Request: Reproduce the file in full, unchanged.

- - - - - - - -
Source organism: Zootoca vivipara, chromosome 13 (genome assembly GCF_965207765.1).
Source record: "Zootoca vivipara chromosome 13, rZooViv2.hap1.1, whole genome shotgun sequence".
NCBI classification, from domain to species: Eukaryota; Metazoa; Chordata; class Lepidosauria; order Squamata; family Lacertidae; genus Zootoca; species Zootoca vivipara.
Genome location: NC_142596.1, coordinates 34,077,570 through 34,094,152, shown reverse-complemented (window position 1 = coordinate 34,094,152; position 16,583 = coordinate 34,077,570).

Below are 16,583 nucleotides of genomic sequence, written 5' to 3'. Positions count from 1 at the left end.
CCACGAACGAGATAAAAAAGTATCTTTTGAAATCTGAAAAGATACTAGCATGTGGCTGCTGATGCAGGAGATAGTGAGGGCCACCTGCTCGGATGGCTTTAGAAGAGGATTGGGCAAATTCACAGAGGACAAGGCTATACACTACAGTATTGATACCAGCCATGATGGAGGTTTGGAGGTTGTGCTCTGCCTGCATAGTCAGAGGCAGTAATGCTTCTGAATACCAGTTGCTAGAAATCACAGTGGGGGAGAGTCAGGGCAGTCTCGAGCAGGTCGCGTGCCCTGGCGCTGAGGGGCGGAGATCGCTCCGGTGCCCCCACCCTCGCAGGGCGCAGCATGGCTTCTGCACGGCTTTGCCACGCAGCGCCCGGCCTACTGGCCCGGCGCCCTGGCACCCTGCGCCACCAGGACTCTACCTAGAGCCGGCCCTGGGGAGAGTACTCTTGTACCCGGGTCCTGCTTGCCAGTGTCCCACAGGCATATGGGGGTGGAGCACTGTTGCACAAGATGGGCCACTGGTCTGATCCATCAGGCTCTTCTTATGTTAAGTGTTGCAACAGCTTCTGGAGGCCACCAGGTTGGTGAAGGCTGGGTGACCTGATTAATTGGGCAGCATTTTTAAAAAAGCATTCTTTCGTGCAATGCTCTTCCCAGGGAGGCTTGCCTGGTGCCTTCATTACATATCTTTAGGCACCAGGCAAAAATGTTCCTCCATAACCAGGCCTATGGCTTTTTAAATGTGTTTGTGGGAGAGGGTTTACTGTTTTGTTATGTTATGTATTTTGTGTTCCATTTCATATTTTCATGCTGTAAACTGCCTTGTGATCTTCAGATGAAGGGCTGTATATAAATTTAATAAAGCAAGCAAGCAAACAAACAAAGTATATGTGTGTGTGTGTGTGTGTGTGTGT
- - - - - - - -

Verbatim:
Source organism: Zootoca vivipara, chromosome 13 (genome assembly GCF_965207765.1).
Source record: "Zootoca vivipara chromosome 13, rZooViv2.hap1.1, whole genome shotgun sequence".
NCBI classification, from domain to species: Eukaryota; Metazoa; Chordata; class Lepidosauria; order Squamata; family Lacertidae; genus Zootoca; species Zootoca vivipara.
Genome location: NC_142596.1, coordinates 34,077,570 through 34,094,152, shown reverse-complemented (window position 1 = coordinate 34,094,152; position 16,583 = coordinate 34,077,570).

Below are 16,583 nucleotides of genomic sequence, written 5' to 3'. Positions count from 1 at the left end.
CCACGAACGAGATAAAAAAGTATCTTTTGAAATCTGAAAAGATACTAGCATGTGGCTGCTGATGCAGGAGATAGTGAGGGCCACCTGCTCGGATGGCTTTAGAAGAGGATTGGGCAAATTCACAGAGGACAAGGCTATACACTACAGTATTGATACCAGCCATGATGGAGGTTTGGAGGTTGTGCTCTGCCTGCATAGTCAGAGGCAGTAATGCTTCTGAATACCAGTTGCTAGAAATCACAGTGGGGGAGAGTCAGGGCAGTCTCGAGCAGGTCGCGTGCCCTGGCGCTGAGGGGCGGAGATCGCTCCGGTGCCCCCACCCTCGCAGGGCGCAGCATGGCTTCTGCACGGCTTTGCCACGCAGCGCCCGGCCTACTGGCCCGGCGCCCTGGCACCCTGCGCCACCAGGACTCTACCTAGAGCCGGCCCTGGGGAGAGTACTCTTGTACCCGGGTCCTGCTTGCCAGTGTCCCACAGGCATATGGGGGTGGAGCACTGTTGCACAAGATGGGCCACTGGTCTGATCCATCAGGCTCTTCTTATGTTAAGTGTTGCAACAGCTTCTGGAGGCCACCAGGTTGGTGAAGGCTGGGTGACCTGATTAATTGGGCAGCATTTTTAAAAAAGCATTCTTTCGTGCAATGCTCTTCCCAGGGAGGCTTGCCTGGTGCCTTCATTACATATCTTTAGGCACCAGGCAAAAATGTTCCTCCATAACCAGGCCTATGGCTTTTTAAATGTGTTTGTGGGAGAGGGTTTACTGTTTTGTTATGTTATGTATTTTGTGTTCCATTTCATATTTTCATGCTGTAAACTGCCTTGTGATCTTCAGATGAAGGGCTGTATATAAATTTAATAAAGCAAGCAAGCAAACAAACAAAGTATATGTGTGTGTGTGTGTGTGTGTGTGT